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Can States Pay for Bird Flu Preps?

State Officials Worried About the Cost of Getting Ready for Possible Pandemic
By
WebMD Health News

Dec. 5, 2005 - The Bush administration is counting on cities and states to do most of the work to prepare for a possible bird flu pandemic. But many state officials are now complaining that they don't have the money to prepare the way Washington wants them to.

Federal officials have repeatedly stressed that only local communities can truly prepare for a potentially devastating flu pandemic. That's because unlike a hurricane or a terrorist attack, bird flu outbreaks would likely occur across the entire nation at once, simultaneously threatening large cities and thousands of small communities.

'Worst Case' Planning

According to a federal "worst case" planning scenario, a human outbreak of the H5N1 bird flu virus could sicken 90 million Americans and kill 2 million in a matter of months. Schools, airports, hospitals -- even grocery stores and utilities could all be affected or even brought to a standstill.

"The hard reality is they play out in home towns, countless home towns," Health and Human Services Secretary Michael O. Leavitt said of historical pandemics to a meeting of city and state officials gathered in Washington Monday to discuss preparedness plans.

Leavitt announced Monday that federal officials would meet with authorities in every state over the next four months to help with preparedness plans. Administration officials are also distributing a checklist designed to help state and local jurisdictions prepare for a potential outbreak.

Who Pays for Bird Flu Drugs?

Several state officials tell WebMD that they support Bush administration efforts to stockpile a flu vaccine, buy supplies of antiviral drugs, and encourage local preparedness. But they also argue that cities and states may not be able to get the job done with what they see as an inadequate amount of money from Washington.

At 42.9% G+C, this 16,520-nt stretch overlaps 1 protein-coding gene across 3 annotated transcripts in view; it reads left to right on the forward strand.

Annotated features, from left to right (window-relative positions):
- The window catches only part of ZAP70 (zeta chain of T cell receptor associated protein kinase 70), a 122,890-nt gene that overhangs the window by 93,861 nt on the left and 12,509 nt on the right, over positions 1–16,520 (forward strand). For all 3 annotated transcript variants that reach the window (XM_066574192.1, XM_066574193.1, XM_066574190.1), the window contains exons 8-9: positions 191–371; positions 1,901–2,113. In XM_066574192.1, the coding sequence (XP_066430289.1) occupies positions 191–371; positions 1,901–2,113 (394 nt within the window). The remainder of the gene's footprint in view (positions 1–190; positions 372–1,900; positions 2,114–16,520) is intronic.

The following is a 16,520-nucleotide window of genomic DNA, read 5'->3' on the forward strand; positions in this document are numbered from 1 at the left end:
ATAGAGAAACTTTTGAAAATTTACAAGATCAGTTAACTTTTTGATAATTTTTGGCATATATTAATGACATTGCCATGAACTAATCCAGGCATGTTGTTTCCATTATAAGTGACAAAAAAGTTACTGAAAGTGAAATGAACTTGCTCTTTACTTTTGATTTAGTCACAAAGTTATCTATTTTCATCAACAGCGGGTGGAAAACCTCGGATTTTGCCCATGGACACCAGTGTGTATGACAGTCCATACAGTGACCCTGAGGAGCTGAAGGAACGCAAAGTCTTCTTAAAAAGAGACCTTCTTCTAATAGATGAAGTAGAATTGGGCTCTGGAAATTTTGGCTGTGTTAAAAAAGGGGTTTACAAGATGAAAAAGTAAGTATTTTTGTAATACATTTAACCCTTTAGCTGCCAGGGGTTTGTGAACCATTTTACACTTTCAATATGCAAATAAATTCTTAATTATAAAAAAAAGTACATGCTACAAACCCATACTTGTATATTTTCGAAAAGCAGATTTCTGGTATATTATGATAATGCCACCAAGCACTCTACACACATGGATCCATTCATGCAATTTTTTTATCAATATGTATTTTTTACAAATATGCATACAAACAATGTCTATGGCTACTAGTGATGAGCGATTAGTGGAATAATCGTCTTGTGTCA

"We are out of money. We cannot do some of the things we need to do," says Joann Schaefer, MD, the medical director for the Nebraska Department of Health and Human Services. Schaefer said that the state is "begging and borrowing" to pay for current efforts to increase public awareness of preparedness efforts.

Part of the national preparedness plan unveiled by Bush last month calls for Washington to distribute some of a planned 44 million-dose purchase of the antiviral drug Tamiflu to states. After that, states are to pay 75% of the cost of 31 million additional doses.

Schaefer said she does not yet know how much of the drug her state may need to purchase in order to be ready for a potential outbreak. But she worried that under current financial conditions, purchasing the drug could be "off the table" for Nebraska.

The federal plan calls for $100 million -- out of a proposed $7.1 billion total -- to go to assisting states with readiness plans. That money -- an average of $2 million per state -- won't go far enough, says Marc Metayer, Vermont's deputy commissioner for public safety.

"Not when you start dividing it up among the states," he says.

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